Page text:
what are you selling?
For me, the most successful brand of any kind feels like a person I want to know and hang out with, a person whose taste and values I relate to or aspire to. It conveys a human nature at its core. Some of the most successful and enduring brands we know are indeed the products of a very singular human being’s vision and values (Disney and Apple, to name a couple of the bigs).
Corporations commonly spend lots of money and time working with pricey consultants, internal teams and focus groups—analyzing, discussing and reaching consensus on their core values and mission, in an effort to humanize their brands. But if you’re an artist and you’re building a business around the art you love to make, it seems to me you have a real leg up in this whole branding game! To discover and define your brand, you get to spend quality time with yourself and your art, with the goal of cultivating your unique voice and offering. Eventually, the people who respond enthusiastically to what you create will be your voluntary focus group and advertising agency, providing valuable insight into the ways your work inspires them; they’ll help you build your brand by enriching your message and story with their own words and experiences.
Brand exploration and development—whether at the corporate or small business level—can often seem pretty abstracted from the ultimate goal of selling. It’s natural to get a little agitated when we think about that disconnect. You might be saying to yourself: This is a very lovely picture you’re painting, Betsy. And sure, I’m excited to just gaze at my own pretty navel all day and make the art I want to make, but ultimately I need to be sure there’s food in the fridge and a safe, cozy place to rest at night. How is what you’re advising going to help me do that? Can I actually make a living making the art I love to make?
I wish I could definitively answer that question. What I can do is point to many compelling examples of artists who’ve approached their business from this standpoint and are finding great success. I’ll bet you can name many such artists yourself. So let’s assume it works, let’s assume there are real forces at play here. What are they? If this is about commerce and currency, about a system of exchange, what’s being exchanged between an art brand and her customers?
Well, let’s look at where we’re headed as a consuming culture. It seems to me that with each passing year, consumerism becomes more focused around values like originality, personalization, meaningfulness, and lastingness. I see these ideas come up with increasing frequency in all kinds of ways. My conversations with friends and family—despite our different tastes—often reveal our shared interest in these values. Popular books like Seth Godin’s The Icarus Deception, Marie Kondo’s The Life-Changing Magic of Tidying Up, Greg McKeown’s Essentialism are underpinned by these same themes. There are new business models like car- and home-sharing, and trends like upcycling. Such movements tap into many desires and pleasures; I would argue that chief among those are the joys we find in more personalized experiences and objects, and satisfying interpersonal exchanges. And, of course, there’s the ever-growing interest in handmade goods and locally-sourced foods, accompanied by a curiosity about the people and the practices behind the things we buy. We especially like stories that ring with authenticity, transparency and humanity, stories we can relate to as well as stories that show us what a single individual with a driving vision can achieve.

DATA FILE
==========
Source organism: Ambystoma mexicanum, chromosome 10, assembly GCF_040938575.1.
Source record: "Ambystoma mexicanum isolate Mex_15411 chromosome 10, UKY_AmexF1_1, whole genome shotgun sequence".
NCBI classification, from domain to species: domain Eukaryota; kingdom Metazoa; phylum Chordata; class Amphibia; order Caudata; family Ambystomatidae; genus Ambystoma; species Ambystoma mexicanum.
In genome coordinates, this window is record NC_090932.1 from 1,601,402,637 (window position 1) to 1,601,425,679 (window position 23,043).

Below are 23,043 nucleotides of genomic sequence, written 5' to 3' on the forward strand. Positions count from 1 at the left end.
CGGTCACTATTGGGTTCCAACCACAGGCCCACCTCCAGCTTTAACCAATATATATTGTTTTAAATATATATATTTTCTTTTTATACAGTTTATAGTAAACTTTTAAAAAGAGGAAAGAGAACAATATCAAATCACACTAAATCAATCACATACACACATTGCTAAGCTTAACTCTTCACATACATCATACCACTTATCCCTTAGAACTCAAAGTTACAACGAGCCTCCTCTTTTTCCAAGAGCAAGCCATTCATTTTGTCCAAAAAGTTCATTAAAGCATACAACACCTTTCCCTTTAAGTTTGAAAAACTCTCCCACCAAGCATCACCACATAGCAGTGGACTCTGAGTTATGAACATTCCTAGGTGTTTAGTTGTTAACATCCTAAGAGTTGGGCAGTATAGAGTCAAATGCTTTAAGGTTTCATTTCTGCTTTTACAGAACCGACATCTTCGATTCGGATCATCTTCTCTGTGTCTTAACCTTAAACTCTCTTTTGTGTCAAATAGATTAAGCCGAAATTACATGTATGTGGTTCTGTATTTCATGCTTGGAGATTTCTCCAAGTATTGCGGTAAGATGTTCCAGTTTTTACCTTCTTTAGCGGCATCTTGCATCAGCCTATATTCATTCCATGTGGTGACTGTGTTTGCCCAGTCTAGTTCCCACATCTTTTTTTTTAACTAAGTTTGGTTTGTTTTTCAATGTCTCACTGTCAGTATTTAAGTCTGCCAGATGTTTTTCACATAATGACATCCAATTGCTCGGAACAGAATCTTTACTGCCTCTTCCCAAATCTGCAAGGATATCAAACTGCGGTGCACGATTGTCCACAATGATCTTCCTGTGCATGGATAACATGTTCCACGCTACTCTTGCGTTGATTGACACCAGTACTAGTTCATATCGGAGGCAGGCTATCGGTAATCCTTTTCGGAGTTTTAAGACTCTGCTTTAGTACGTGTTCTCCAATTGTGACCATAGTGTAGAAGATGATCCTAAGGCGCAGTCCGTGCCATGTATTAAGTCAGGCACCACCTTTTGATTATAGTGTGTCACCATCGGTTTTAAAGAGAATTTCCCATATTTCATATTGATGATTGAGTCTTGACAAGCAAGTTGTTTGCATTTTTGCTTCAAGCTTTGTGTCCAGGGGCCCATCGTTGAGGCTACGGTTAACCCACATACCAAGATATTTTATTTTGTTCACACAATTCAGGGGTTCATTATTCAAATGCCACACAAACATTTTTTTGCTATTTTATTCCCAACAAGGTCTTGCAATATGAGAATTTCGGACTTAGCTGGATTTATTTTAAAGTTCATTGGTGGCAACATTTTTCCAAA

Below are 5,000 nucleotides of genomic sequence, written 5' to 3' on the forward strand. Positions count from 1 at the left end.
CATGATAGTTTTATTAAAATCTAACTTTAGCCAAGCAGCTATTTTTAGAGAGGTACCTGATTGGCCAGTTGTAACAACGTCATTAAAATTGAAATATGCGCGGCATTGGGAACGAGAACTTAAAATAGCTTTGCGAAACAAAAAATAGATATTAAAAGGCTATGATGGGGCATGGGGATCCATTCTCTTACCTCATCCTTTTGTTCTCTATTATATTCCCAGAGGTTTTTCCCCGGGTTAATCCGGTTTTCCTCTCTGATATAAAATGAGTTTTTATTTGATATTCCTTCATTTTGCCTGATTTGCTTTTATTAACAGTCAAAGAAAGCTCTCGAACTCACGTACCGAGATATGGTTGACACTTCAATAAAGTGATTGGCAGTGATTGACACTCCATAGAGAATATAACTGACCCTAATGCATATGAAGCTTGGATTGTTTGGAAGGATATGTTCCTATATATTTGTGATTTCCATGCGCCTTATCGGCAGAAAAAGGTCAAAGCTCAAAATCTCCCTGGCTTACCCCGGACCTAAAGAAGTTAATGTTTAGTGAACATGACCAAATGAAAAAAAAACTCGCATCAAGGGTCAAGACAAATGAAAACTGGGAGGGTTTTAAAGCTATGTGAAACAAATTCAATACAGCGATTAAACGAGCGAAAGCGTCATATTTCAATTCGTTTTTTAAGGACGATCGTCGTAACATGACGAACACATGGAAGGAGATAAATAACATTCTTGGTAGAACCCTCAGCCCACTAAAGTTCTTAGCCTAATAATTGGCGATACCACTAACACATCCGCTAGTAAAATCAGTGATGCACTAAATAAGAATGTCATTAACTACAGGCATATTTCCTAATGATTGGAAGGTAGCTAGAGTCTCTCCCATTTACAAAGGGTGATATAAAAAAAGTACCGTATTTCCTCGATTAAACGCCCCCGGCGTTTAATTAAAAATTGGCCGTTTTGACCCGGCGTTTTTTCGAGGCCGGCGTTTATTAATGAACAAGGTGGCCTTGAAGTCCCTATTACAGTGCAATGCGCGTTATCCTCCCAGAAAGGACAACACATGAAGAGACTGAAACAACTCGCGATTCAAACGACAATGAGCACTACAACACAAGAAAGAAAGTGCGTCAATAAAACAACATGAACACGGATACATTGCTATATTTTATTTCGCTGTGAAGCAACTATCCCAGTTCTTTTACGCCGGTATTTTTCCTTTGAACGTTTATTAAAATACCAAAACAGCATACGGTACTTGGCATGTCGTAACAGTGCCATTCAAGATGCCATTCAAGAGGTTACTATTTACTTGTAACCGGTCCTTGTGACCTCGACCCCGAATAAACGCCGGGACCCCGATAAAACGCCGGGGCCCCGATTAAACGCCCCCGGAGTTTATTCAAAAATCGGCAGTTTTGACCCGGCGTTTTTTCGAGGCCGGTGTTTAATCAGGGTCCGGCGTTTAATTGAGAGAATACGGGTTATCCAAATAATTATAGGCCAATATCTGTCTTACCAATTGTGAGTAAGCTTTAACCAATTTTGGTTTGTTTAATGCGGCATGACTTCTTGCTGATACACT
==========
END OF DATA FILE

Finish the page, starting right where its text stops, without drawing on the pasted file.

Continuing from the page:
I believe we’re increasingly likely to exchange our money for the goods and services offered by these human-centered businesses because the exchange has a more lasting and intrinsic value. Above and beyond the price we pay and the obvious thing we get in return, we get connection with someone else who shares our interests and our values and we both feel elevated by that exchange. This is why I believe there’s real potential for the commercial artist who boldly explores and nurtures her own creative style and themes, and sells her art through channels that encourage a more direct conversation with her customer.
As you no doubt see, this requires quite a different creative mindset than one that’s focused on following trends and building one's portfolio in a specially-prescribed fashion with the goal of attracting the largest possible number of buyers. What would happen if you took a break from trying to figure out the system, a timeout from trying to read minds (the customer’s mind, the influential blogger’s mind, the art director’s mind), a vacation from trying to sell? What would happen if, instead, you focused on cultivating the gifts of your very own creative calling and then offered them to the world along with your story?